The arms race between offensive weapons and defensive armor has spanned centuries, and with the advent of the firearm, so has the quest to find the most effective and efficient bulletproof materials. A combination of innovations and accidental discoveries have led to the development of modern bulletproof materials like Kevlar and UHMWPE (ultra-high molecular weight polyethylene). However, those who want to be prepared for future situations where they might not have the opportunity to don body armor may want to consider the benefits of proper cover and the types of materials capable of protecting them.
Relying solely on armor like bulletproof vests may not always be an option, particularly when you’re caught unaware. It's crucial to understand that not all materials are created equal, but anything capable of rapidly decelerating a bullet or stopping it outright is considered "bulletproof." Thin corrugated sheet metal and wooden planks, for example, are far from effective at stopping bullets. In fact, wooden barriers can shatter upon impact, sending bits of wood flying at whoever was unfortunate enough to choose the wood for cover.
Steel, however, with its exceptional strength and durability, was one of the earliest materials used for bulletproofing. In the early days of firearms, steel armor was effective at deflecting low-velocity musket rounds. However, as bullets evolved into the powerful centerfire cartridges of the modern era, steel had to become thicker and heavier to provide adequate protection. This made it impractical for armor, particularly for personal use.
Contrastingly, earth or tightly packed sand can be remarkably effective at stopping bullets. Sand, for example, can absorb over 85 percent of the energy exerted against it, its resistance increasing with projectile speed. This means that sand can outperform even steel when it comes to absorbing ballistic impacts. If you're ever in a situation where you need to fortify your home, consider filling your barriers with sand.
I say this because the walls of modern American homes are not normally rated to stop bullets. Small caliber pistol ammunition has been known to penetrate the cheap, thin walls characteristic of American architecture, as was demonstrated in a recent incident in San Antonio in July 2023. A man who was doing nothing but lying in his bed was shot through the walls by a shooter who was seemingly attacking apartments at random. In the same way, another victim was killed in May of the same year when his next door neighbor was modifying his loaded weapon and accidentally fired it through the wall. This highlights the importance of understanding the limitations of common construction materials.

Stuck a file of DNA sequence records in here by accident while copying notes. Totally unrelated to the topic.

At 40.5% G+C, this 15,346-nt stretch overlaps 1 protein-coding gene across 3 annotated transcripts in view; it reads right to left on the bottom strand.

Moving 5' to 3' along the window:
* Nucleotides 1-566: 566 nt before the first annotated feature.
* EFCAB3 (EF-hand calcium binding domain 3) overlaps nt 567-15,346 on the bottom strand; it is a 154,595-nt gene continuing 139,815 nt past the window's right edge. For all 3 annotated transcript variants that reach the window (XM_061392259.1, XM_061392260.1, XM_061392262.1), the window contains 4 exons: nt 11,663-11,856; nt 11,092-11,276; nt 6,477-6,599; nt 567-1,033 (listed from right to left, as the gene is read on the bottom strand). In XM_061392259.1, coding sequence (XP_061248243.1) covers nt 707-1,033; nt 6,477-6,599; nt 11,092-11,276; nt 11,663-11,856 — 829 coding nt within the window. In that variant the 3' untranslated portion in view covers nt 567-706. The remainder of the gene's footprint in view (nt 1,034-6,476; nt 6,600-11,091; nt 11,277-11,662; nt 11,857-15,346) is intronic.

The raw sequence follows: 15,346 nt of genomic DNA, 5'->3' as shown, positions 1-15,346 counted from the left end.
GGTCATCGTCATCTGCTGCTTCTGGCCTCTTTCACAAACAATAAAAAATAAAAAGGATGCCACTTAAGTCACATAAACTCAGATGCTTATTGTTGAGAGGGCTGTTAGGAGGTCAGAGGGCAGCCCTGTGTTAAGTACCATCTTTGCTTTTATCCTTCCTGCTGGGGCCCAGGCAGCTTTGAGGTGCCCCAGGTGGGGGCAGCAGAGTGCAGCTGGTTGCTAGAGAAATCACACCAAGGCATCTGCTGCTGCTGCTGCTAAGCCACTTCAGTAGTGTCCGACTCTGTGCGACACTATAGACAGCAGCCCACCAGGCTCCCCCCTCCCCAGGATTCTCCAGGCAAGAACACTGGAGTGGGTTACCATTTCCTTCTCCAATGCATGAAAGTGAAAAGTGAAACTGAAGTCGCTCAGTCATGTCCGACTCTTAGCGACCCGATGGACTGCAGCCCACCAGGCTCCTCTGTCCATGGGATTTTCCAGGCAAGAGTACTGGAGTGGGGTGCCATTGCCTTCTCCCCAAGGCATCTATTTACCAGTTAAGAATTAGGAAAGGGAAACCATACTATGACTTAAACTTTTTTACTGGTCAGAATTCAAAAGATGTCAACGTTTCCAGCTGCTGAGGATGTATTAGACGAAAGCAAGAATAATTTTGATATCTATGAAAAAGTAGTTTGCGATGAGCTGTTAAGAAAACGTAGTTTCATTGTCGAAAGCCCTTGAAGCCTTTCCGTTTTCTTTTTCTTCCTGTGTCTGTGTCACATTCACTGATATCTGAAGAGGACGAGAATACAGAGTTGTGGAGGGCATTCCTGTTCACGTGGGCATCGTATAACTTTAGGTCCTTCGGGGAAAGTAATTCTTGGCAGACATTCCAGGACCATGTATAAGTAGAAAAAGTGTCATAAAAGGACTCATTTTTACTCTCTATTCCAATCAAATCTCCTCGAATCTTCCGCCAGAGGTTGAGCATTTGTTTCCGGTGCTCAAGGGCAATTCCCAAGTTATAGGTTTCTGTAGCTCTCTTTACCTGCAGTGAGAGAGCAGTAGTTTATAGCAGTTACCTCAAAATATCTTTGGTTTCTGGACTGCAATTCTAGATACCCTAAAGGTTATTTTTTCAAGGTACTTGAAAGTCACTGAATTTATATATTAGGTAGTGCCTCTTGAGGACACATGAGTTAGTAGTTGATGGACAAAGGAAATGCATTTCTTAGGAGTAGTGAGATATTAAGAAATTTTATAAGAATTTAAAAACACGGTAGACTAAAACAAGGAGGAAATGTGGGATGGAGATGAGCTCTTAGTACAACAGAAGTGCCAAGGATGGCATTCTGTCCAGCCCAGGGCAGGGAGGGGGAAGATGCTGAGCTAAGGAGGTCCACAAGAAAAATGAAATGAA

When it comes to bulletproof construction materials, the ballistic resistance of concrete largely depends on its thickness. A solid 4-inch section of wall can effectively stop bullets ranging from .40 S&W to .308, while a 6-inch brick wall reinforced with 4 inches of clay can withstand even .50 caliber rounds.
However, when it comes to protecting the human body, we need materials that offer high tensile strength while remaining lightweight and flexible. This is where UHMWPE and Kevlar enter the scene.
UHMWPE, or Ultra High Molecular Weight Polyethylene, derives its strength from its unique molecular structure. Its long, overlapping molecular chains provide enormous tensile strength, making it an ideal material for bulletproof applications. In comparison, Kevlar derives its strength from numerous short inter-chain bonds. Both materials have revolutionized personal protection.
Kevlar, accidentally discovered by the Dupont tire company, is seven times stronger than steel, while UHMWPE takes it a step further by being fifteen times stronger than steel. In fact, UHMWPE holds the distinction of being the world's strongest fiber, and the material used in BulletSafe bulletproof vests.
The pursuit of bulletproof materials has come a long way from the days of heavy steel armor. Today, innovative materials like UHMWPE and Kevlar provide lightweight, flexible, and incredibly strong protection against ballistic threats. As technology continues to advance, we can expect further breakthroughs in materials science, pushing the boundaries of what we consider "bulletproof." In a world where personal safety is paramount, the evolution of these materials brings us one step closer to a safer and more secure future.